An initial decision on an asylum claim is made by an immigration officer. Initial decisions are notoriously bad. The majority of people refused asylum choose to appeal to an immigration tribunal, and in 2018-19 44% of appeals were upheld. The lesson from Windrush holds true here. The Home Office makes some shockingly poor decisions which appear to be predicated on a desire to say ‘No’. Generally, once an appeal is refused, assuming no obvious error in law, an asylum seeker is considered to be ‘Appeal Rights Exhausted’. They have been found not to have a well founded fear of persecution and so must return home. Refusals may be because the claim for asylum does not meet the legal criteria, but more often it is because, while the claim would lead to a grant of refugee status if true, the judge disbelieves some or all of it. The refusal is based on ‘credibility’.
Credibility is a difficult area. Asylum seekers, by the nature of fleeing, rarely come with a portfolio of documentary evidence to prove persecution. A judge has to make a subjective decision. An asylum seeker is likely to be working in a language that is not their first, perhaps through an interpreter. They are unlikely to have much grasp of the asylum system or what they need to prove in order to gain refugee status. They may be traumatised by the initial persecution, by the journey they have taken, perhaps even by the experience of seeking asylum in the UK. They may be badly advised (there is a whole other story about the availability and variable quality of legal advice). They may just not want to talk about torture, or sexual violence. In these circumstances, they may be unclear about details under pressure of cross examination. They may not come across at their best. People with very real fears of persecution may not, on one day in court, appear credible.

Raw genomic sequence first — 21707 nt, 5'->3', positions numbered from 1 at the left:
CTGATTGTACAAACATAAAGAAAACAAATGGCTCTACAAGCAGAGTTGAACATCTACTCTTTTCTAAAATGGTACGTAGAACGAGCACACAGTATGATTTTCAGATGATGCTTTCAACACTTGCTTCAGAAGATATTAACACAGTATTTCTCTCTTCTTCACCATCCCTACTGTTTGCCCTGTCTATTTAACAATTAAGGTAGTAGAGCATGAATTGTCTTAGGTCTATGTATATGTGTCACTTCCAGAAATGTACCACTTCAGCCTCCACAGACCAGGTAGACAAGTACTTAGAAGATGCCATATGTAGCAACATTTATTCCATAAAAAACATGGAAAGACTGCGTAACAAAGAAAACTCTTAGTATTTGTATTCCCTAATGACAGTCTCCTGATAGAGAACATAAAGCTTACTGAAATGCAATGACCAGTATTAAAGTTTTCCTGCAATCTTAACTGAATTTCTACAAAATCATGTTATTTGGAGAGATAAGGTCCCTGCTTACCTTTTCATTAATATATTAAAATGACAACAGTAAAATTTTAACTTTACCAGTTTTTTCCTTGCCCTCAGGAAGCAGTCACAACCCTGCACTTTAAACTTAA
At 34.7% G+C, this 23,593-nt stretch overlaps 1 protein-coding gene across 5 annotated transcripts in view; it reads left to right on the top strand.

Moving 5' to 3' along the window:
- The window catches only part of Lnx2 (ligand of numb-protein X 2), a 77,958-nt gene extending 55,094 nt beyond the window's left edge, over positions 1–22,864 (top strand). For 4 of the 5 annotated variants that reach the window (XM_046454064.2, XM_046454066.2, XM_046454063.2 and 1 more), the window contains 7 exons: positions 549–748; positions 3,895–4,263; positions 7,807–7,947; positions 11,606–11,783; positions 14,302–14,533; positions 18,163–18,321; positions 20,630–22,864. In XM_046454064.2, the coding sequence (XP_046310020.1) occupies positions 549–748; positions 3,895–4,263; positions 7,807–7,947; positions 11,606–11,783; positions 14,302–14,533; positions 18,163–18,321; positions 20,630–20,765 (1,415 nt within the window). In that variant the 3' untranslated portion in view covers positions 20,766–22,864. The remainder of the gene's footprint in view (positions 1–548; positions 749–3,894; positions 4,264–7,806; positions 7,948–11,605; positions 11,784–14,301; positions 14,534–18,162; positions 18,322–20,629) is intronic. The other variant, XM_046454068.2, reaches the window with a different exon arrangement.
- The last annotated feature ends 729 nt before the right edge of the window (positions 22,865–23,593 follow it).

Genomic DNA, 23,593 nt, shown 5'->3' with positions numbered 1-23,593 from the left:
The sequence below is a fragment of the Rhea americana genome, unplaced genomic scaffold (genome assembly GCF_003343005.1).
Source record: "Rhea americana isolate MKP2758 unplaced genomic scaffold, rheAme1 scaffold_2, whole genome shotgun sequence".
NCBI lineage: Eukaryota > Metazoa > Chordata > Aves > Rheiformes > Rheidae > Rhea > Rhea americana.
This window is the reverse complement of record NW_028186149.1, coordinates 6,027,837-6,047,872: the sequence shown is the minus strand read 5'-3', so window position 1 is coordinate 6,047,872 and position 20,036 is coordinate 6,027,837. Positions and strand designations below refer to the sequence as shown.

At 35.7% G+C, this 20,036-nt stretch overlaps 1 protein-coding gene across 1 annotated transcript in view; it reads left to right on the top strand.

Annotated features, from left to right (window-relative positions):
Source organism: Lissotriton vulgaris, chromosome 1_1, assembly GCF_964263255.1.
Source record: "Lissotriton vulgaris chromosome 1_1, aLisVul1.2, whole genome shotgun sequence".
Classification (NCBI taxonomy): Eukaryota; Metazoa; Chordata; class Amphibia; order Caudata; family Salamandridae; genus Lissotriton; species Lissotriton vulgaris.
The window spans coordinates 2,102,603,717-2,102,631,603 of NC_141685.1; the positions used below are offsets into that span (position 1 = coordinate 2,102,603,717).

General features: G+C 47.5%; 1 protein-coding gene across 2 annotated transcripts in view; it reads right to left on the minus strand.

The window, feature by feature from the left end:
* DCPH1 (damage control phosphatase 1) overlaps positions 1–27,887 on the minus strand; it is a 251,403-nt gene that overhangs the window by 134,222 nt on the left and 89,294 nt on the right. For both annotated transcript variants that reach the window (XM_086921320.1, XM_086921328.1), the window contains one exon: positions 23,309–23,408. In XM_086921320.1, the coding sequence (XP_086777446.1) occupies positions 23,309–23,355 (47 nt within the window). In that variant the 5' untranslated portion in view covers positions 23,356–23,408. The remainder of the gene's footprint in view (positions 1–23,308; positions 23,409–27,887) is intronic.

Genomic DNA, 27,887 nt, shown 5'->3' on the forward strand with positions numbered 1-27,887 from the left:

The legal system is however, realistic. It recognises that mistakes are made. It makes provision for ‘further representations’. If a judge questions the credibility of a particular point, this can be addresssed at a later stage by producing evidence. Newspaper reports, signed affidvits from reputable people, expert reports. A refused asylum seeker has a legal right to present new information. If this has not already been considered; and when taken together with the previously considered material, creates a realistic prospect of success, then it is recognised as a ‘fresh claim‘. The Home Office must then consider it as if it were a new asylum application and must provide housing and asylum support accordingly. Further representations must be made in person in Liverpool. Travel expenses are not paid. It is hard to see this as anything other than a disincentive, an artificial barrier to prevent people exercising a legal right.